Although several variants were possible in Bengals, three gene mutations discovered previously in Abyssinians and Persians were not it. Neither was the first DNA variant they studied in Bengals. “A blind cat showed us a second variant in a gene never known before to cause blindness, which turned out to be key in Bengals,” Dr. Lyons says.

Findings of the gene variants for PRA in Bengals and Persians were developed into genetic tests at the University of California-Davis Veterinary Genetics Laboratory. Cat breeders have been able to order genetic testing kits since 2015, enabling them to identify carriers and breed away from the disease. In an autosomal recessive disease, an affected cat inherits the gene mutation from both the queen and tom, which are carriers and have one copy of the PRA variant.

All of the cats at the Simply Blessed Bengals cattery have been DNA tested for PRA. “We have never had any more PRA resulting in blind cats or kittens,” says Beth Bearry. “We are careful to only breed carrier cats to non-carriers, and we test the litter if we want to keep a cat in our breeding program.”

The hope of being able to breed away from genetic diseases is the crux of the 99 Lives Initiative. “The long-term goal is to be able to use precision medicine to treat cats with diseases in which the gene mutation is known,” Dr. Lyons says. “With PRA, I would like to be at the point where we could correct vision by putting a corrected version of the gene into the photoreceptor of the eye. This would take over and make the right proteins and do what is necessary for normal vision. We are just at the tip of the iceberg.”

Reflecting on the progress that has been made thanks to the 99 Lives Initiative, particularly related to how it impacts cat breeders, Hutcherson, who attended the genomics conference in Bern, says, “It’s thrilling to see advances in feline health understanding. I appreciate that these advances are a direct result of collaborations between research scientists like Dr. Kaelin and Dr. Lyons, cat enthusiasts like me, funding organizations like Winn Feline Foundation, and pet industry leaders like Purina.”  n

Purina appreciates the support of the Winn Feline Foundation, and particularly Vicki L. Thayer, DVM, DABVP (feline), former executive director and current member of the board of directors, in helping to identify this topic for the Cat Update.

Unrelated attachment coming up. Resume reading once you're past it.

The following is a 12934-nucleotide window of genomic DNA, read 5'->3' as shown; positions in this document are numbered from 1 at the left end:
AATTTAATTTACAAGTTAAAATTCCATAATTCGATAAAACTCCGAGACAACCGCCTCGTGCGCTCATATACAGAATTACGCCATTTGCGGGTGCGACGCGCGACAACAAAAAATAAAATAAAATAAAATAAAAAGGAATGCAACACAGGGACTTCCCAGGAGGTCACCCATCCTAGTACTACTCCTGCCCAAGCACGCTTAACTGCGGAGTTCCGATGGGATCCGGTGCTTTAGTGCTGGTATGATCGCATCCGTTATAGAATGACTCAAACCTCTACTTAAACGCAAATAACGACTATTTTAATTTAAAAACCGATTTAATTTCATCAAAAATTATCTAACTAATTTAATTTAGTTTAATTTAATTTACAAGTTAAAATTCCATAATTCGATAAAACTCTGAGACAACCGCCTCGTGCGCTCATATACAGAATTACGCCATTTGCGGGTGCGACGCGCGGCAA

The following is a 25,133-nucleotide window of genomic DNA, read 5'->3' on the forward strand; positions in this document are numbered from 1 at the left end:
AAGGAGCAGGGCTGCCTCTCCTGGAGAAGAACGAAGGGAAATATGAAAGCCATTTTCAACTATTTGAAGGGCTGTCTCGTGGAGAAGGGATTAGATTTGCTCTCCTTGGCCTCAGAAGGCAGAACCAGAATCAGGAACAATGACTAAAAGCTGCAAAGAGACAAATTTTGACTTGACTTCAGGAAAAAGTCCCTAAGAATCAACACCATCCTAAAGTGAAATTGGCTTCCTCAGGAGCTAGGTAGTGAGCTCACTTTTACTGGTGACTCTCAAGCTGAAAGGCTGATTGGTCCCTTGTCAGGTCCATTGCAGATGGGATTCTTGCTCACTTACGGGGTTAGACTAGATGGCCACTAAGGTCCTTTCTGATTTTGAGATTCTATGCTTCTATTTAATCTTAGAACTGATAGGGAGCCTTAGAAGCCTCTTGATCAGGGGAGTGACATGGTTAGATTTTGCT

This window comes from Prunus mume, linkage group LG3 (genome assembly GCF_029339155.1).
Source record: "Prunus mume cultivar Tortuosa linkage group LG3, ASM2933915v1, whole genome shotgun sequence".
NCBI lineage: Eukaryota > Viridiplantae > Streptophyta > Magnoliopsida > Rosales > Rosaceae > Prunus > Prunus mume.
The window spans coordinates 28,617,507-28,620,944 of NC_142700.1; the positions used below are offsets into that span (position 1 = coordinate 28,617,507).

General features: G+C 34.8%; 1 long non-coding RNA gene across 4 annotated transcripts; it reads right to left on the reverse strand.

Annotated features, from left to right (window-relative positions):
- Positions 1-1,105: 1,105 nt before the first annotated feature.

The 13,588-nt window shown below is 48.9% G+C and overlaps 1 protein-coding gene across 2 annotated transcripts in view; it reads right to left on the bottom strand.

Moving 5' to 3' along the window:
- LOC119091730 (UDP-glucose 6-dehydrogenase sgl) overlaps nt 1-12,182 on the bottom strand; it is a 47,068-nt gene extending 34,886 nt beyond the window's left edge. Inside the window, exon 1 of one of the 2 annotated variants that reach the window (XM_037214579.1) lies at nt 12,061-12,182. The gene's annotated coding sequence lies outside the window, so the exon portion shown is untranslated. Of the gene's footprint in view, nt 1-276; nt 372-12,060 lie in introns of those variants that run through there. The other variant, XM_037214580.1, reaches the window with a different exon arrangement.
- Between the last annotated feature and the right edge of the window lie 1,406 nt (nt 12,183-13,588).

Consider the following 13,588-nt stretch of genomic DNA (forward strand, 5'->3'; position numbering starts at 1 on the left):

Feline DNA Needed for 99 Lives Cat Genome Sequencing Initiative

The research team at the University of Missouri is seeking DNA samples from 16 cat breeds and from cats with particular feline diseases. Breeds in which DNA is needed are: American Bobtail, Balinese, Bombay, Burmilla, Cornish Rex, Chausie, Exotic Shorthair, Khamomanee, Kurilian Bobtail, Manx, Norwegian Forest Cat, Russian Blue, Singapura, Somali, Thai, and Turkish Van.

They are looking for DNA from cats diagnosed with inherited cancers: lymphoma, fibrosarcoma, squamous cell carcinoma, melanoma, and mammary cancer. They also are seeking DNA from these cats with unusual coat phenotypes: Peterbald, Don Sphynx and American Wirehair.

For information contact Dr. Leslie Lyons at the University of Missouri at lyonsla@missouri.edu. For information about the cancer studies, contact Dr. Wesley Warren at warrenwc@missouri.edu.



Disease or Trait


Progressive retinal atrophy (PRA) in Bengals

DNA test available via the University of California-Davis Veterinary Genetics Laboratory

PRA in Persians

DNA test available via the University of California-Davis Veterinary Genetics Laboratory & research published in BMC Genomics

PRA in South African

black-footed cats

Research published in Scientific Reports in 2017 & in 2018

Niemann-Pick Type C1 (neurological condition) in American Shorthairs

Variant identified & research published in March 2017 in the Journal of Veterinary Internal Medicine 

Japanese Bobtail short-tail gene mutation

Variant identified & research published in BMC Genomics

Retinal degeneration in black-footed cat (felis nigripes)

Variant identified

Lil’ Bub celebrity cat with osteopetrosis and polydactylism causal mutations identified

Variants identified & research published online in 2019 in bioRxiv

Dwarfism in Munchkin cat breed 

Variant identified

Macular degeneration

Variant identified

Hydrocephalus in Orientals and Toygers

DNA test available

Amyloidosis in Abyssinians

Variants identified

Chediak-Higashi syndrome (albinism) in Persians

Variant identified



Variants identified